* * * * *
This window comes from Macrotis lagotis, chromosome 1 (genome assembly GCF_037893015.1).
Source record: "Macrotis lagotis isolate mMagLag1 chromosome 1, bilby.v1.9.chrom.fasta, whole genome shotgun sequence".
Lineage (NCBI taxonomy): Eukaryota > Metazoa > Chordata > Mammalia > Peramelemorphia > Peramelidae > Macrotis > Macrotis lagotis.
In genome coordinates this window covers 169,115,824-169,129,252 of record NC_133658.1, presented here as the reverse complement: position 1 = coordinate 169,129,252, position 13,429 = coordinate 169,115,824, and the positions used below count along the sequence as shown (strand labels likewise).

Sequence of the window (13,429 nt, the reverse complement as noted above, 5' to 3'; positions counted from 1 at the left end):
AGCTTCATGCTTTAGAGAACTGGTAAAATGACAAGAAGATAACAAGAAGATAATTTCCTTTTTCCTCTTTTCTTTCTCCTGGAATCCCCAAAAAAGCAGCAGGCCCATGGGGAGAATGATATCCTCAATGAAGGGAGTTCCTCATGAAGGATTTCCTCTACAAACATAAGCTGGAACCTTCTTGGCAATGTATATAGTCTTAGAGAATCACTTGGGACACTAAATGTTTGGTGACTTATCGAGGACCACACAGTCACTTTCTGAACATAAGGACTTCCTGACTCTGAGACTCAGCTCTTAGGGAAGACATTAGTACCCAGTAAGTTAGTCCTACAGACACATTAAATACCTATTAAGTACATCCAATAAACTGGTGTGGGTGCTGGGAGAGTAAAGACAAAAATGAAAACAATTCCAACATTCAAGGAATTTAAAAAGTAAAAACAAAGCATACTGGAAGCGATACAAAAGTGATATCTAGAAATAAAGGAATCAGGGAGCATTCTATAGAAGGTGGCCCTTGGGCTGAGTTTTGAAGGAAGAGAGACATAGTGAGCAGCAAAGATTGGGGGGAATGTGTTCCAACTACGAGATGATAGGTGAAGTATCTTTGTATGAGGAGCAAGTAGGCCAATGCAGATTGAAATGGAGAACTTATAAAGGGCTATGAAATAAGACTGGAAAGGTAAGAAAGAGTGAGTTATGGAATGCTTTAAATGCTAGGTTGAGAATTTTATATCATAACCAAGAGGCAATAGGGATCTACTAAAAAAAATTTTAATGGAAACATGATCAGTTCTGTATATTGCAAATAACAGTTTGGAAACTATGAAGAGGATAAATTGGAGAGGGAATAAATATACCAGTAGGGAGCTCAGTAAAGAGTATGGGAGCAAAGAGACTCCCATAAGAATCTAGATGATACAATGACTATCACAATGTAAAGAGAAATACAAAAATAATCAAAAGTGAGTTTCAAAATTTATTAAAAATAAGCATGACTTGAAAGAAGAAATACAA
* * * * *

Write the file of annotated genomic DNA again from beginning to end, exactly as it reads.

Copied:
This window comes from Macrotis lagotis, chromosome 1 (genome assembly GCF_037893015.1).
Source record: "Macrotis lagotis isolate mMagLag1 chromosome 1, bilby.v1.9.chrom.fasta, whole genome shotgun sequence".
Lineage (NCBI taxonomy): Eukaryota > Metazoa > Chordata > Mammalia > Peramelemorphia > Peramelidae > Macrotis > Macrotis lagotis.
In genome coordinates this window covers 169,115,824-169,129,252 of record NC_133658.1, presented here as the reverse complement: position 1 = coordinate 169,129,252, position 13,429 = coordinate 169,115,824, and the positions used below count along the sequence as shown (strand labels likewise).

Sequence of the window (13,429 nt, the reverse complement as noted above, 5' to 3'; positions counted from 1 at the left end):
AGCTTCATGCTTTAGAGAACTGGTAAAATGACAAGAAGATAACAAGAAGATAATTTCCTTTTTCCTCTTTTCTTTCTCCTGGAATCCCCAAAAAAGCAGCAGGCCCATGGGGAGAATGATATCCTCAATGAAGGGAGTTCCTCATGAAGGATTTCCTCTACAAACATAAGCTGGAACCTTCTTGGCAATGTATATAGTCTTAGAGAATCACTTGGGACACTAAATGTTTGGTGACTTATCGAGGACCACACAGTCACTTTCTGAACATAAGGACTTCCTGACTCTGAGACTCAGCTCTTAGGGAAGACATTAGTACCCAGTAAGTTAGTCCTACAGACACATTAAATACCTATTAAGTACATCCAATAAACTGGTGTGGGTGCTGGGAGAGTAAAGACAAAAATGAAAACAATTCCAACATTCAAGGAATTTAAAAAGTAAAAACAAAGCATACTGGAAGCGATACAAAAGTGATATCTAGAAATAAAGGAATCAGGGAGCATTCTATAGAAGGTGGCCCTTGGGCTGAGTTTTGAAGGAAGAGAGACATAGTGAGCAGCAAAGATTGGGGGGAATGTGTTCCAACTACGAGATGATAGGTGAAGTATCTTTGTATGAGGAGCAAGTAGGCCAATGCAGATTGAAATGGAGAACTTATAAAGGGCTATGAAATAAGACTGGAAAGGTAAGAAAGAGTGAGTTATGGAATGCTTTAAATGCTAGGTTGAGAATTTTATATCATAACCAAGAGGCAATAGGGATCTACTAAAAAAAATTTTAATGGAAACATGATCAGTTCTGTATATTGCAAATAACAGTTTGGAAACTATGAAGAGGATAAATTGGAGAGGGAATAAATATACCAGTAGGGAGCTCAGTAAAGAGTATGGGAGCAAAGAGACTCCCATAAGAATCTAGATGATACAATGACTATCACAATGTAAAGAGAAATACAAAAATAATCAAAAGTGAGTTTCAAAATTTATTAAAAATAAGCATGACTTGAAAGAAGAAATACAA